Rumely 36-120 Sets the Bar High

A Rumely expo dazzles with the addition of a Rumely 36-120 steam engine display.


| June 2018


Every group that organizes a show feature display is the same: They all want their display to be exceptional. In planning the 25th annual Rumely Products Collectors Expo held at Heritage Park of North Iowa, in September 2017, Show Director Jerred Ruble knew he wanted to focus on Rumely’s steam side, but beyond that, he was spinning his wheels.

“I kept asking, ‘What can we do to set the bar high?’” he recalled later. When Roger Madden, a member of the Heritage Park Rumely Expo Committee, suggested a display of Rumely’s 36-120 hp steam plowing engines, Jerred scoffed. “I thought that was setting it way too high.”

There are, after all, just nine of the giants known to exist. At least three of those are in Canada, and one is in North Carolina. Ready to transport, a Rumely 36 weighs roughly 20 tons; transportation logistics alone boggle the mind.

But the stars fell into perfect alignment for an unprecedented event. “At Heritage Park, we had six of the nine 36’s known to exist,” Jerred says. “As far as I know, this was the first time the majority of the remaining 36’s were in one place. I’d venture to say it will never happen again.”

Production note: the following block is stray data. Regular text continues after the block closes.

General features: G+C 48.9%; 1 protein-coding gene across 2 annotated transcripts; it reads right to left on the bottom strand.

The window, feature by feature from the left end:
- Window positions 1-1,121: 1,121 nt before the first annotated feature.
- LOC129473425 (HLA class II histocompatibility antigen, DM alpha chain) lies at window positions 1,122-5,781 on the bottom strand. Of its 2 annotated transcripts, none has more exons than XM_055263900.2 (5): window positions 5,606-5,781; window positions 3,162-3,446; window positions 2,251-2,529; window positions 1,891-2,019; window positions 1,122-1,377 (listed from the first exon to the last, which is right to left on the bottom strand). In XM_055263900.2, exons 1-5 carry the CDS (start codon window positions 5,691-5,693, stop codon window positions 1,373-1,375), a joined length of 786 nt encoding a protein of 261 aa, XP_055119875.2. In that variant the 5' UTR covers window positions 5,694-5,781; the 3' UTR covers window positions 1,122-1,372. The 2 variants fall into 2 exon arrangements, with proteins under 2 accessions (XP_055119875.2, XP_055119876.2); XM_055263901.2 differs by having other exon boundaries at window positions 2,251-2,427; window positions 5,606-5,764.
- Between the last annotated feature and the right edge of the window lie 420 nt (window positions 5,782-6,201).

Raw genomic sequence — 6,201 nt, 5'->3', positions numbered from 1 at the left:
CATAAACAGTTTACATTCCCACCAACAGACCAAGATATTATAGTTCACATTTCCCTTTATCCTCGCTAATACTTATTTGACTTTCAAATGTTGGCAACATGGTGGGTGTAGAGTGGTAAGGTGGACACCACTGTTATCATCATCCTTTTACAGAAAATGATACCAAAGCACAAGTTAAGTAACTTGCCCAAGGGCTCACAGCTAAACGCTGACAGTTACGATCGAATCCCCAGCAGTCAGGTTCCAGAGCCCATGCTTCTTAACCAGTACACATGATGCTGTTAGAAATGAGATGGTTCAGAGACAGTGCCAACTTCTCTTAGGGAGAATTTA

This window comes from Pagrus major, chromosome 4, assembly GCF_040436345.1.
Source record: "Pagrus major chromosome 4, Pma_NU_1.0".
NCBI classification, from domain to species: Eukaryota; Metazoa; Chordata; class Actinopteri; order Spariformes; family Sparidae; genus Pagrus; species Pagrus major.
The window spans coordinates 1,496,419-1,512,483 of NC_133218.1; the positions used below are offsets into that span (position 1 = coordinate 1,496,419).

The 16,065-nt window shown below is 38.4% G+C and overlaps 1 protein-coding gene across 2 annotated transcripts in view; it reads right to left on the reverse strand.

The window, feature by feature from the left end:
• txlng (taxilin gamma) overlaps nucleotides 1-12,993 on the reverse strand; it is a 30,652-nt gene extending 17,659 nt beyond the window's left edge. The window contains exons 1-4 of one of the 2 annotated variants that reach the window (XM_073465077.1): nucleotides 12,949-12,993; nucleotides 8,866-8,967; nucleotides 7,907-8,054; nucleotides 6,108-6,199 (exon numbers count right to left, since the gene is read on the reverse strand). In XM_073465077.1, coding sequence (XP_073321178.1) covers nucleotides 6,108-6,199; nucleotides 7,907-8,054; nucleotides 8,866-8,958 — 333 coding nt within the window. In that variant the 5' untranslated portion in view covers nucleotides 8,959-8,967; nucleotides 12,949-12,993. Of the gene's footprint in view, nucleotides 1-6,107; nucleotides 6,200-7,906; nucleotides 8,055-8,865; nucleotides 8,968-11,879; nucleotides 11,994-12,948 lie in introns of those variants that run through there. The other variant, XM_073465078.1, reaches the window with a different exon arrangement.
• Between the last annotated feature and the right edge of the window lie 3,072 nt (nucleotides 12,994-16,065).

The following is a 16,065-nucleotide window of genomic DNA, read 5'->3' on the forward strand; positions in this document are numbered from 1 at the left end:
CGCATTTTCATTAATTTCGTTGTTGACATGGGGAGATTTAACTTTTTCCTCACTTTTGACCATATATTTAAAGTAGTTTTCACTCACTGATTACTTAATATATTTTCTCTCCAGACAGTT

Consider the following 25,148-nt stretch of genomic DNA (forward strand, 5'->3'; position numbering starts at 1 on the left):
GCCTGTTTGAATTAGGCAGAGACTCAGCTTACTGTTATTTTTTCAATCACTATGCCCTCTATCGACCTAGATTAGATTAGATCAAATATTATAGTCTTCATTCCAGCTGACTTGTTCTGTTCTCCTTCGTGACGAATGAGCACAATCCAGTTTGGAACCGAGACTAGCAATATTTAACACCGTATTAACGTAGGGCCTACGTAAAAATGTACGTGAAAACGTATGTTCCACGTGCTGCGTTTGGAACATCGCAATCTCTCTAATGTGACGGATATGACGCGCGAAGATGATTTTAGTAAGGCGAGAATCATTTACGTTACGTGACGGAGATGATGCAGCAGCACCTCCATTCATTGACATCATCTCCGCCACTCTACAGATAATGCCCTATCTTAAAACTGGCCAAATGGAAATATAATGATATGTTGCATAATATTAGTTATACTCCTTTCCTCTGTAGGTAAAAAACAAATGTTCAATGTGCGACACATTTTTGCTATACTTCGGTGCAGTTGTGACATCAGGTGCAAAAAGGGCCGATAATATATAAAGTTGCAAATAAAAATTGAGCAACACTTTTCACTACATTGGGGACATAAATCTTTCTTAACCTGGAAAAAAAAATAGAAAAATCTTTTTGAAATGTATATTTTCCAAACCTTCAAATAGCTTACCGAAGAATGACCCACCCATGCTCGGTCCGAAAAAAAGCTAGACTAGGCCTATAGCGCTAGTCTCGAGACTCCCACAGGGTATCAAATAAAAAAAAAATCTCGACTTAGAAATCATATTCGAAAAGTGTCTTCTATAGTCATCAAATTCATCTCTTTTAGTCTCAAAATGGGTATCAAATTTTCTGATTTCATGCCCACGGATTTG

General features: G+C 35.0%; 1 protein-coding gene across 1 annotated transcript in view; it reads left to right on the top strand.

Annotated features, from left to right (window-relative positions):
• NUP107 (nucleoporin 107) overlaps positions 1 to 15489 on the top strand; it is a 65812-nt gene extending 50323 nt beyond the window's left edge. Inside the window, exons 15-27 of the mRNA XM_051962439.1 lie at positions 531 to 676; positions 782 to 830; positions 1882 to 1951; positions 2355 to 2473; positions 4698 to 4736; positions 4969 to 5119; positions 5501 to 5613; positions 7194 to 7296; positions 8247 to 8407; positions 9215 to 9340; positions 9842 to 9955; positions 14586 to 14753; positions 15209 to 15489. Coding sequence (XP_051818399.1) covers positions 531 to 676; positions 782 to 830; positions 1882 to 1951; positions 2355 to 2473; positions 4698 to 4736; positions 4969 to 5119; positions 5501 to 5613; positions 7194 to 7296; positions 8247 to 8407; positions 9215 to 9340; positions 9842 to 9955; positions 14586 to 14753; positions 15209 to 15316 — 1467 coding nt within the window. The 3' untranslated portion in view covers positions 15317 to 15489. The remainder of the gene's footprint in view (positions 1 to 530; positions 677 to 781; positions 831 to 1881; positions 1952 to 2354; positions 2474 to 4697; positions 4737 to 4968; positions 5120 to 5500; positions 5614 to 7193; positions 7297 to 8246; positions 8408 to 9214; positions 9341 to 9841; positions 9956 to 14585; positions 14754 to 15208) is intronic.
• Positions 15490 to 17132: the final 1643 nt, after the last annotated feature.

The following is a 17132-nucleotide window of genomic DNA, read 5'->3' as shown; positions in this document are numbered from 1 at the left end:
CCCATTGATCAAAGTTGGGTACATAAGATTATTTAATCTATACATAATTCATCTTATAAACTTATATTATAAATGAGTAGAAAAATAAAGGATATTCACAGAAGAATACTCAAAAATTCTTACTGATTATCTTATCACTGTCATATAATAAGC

Powerhouse of its day

Although Rumely was late to the party, releasing its 36 hp steam engine in 1908, it made a huge statement when it arrived. “The 36 Rumely was the big powerhouse of the day,” Jerred says. “It was used mainly for plowing in the western states and Saskatchewan. After that, it was a popular sawmill engine, especially in Canada (indeed, four of the five Rumely 36’s known to exist in American collections were brought into the U.S. from Canada). The mills really liked that double-cylinder steam.”

Describing the 36 Rumely as “an easy steaming engine,” Jerred says the Rumely was so successful that many remained in active use into the 1940s. “To me, the 36 kind of set the bar on plowing,” he says. “I know the Case 110 guys will say different, but the 110 was a single-cylinder engine. To me, the double-cylinder engines performed the best.”














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